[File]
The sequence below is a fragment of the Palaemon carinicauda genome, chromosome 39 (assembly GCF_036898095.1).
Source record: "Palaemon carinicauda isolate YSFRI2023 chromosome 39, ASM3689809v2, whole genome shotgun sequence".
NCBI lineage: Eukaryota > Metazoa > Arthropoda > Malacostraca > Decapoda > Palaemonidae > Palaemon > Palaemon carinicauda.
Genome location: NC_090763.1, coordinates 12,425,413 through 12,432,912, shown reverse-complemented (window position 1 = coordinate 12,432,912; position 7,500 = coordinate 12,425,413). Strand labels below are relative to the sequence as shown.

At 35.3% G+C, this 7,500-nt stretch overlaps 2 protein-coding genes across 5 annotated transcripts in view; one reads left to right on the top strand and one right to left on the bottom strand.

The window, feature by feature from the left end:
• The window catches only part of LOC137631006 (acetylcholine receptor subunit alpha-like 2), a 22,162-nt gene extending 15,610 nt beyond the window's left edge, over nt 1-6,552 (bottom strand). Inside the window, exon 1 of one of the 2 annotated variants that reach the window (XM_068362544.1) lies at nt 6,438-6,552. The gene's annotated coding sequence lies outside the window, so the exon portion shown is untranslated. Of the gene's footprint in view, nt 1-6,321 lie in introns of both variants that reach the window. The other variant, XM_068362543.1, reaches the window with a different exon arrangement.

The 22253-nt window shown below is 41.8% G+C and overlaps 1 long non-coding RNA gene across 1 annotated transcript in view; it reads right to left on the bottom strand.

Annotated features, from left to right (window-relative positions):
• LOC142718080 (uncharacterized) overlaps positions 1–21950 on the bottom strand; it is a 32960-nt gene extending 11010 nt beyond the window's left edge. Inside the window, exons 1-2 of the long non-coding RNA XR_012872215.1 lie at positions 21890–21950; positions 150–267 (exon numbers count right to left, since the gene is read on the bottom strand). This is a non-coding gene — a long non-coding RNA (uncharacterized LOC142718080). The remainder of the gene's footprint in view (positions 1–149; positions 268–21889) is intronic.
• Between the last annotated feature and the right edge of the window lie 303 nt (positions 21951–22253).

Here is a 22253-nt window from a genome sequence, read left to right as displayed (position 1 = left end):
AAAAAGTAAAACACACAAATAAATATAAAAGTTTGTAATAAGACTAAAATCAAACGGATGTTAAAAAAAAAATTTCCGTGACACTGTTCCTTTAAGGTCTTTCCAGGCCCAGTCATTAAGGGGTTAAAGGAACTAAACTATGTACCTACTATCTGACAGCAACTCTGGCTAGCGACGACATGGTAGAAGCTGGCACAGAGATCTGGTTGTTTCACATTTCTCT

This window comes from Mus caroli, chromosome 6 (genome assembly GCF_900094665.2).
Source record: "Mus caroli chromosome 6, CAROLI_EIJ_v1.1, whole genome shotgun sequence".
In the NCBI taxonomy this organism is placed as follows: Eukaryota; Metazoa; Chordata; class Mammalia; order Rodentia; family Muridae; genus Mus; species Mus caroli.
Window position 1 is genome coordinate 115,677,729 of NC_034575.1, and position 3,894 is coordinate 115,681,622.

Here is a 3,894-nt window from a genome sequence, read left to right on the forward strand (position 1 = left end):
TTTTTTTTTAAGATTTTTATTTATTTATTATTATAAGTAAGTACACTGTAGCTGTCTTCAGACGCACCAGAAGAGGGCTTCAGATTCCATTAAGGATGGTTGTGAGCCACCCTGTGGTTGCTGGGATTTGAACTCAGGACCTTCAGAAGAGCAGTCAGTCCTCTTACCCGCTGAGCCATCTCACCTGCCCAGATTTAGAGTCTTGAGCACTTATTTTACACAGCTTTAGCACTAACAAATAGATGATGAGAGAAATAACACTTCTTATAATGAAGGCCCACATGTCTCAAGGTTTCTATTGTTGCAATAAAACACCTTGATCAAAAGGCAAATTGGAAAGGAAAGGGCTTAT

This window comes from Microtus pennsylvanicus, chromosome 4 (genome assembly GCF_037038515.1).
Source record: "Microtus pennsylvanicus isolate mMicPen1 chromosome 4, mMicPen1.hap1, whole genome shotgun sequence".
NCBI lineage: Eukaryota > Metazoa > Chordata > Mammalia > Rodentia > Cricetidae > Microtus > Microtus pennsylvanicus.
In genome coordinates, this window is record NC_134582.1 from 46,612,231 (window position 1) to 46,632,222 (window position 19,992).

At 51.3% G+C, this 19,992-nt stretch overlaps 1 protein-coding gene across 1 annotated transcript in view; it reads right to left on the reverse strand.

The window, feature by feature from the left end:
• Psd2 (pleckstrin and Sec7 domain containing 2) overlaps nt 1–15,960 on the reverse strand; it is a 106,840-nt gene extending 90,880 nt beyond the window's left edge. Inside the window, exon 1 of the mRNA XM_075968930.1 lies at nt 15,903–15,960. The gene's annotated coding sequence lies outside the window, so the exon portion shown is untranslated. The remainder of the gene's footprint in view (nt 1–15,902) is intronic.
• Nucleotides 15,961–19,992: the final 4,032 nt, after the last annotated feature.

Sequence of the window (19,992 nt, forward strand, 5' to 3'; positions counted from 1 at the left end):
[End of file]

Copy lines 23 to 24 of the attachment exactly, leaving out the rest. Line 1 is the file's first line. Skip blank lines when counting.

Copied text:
In genome coordinates, this window is record NC_134582.1 from 46,612,231 (window position 1) to 46,632,222 (window position 19,992).

At 51.3% G+C, this 19,992-nt stretch overlaps 1 protein-coding gene across 1 annotated transcript in view; it reads right to left on the reverse strand.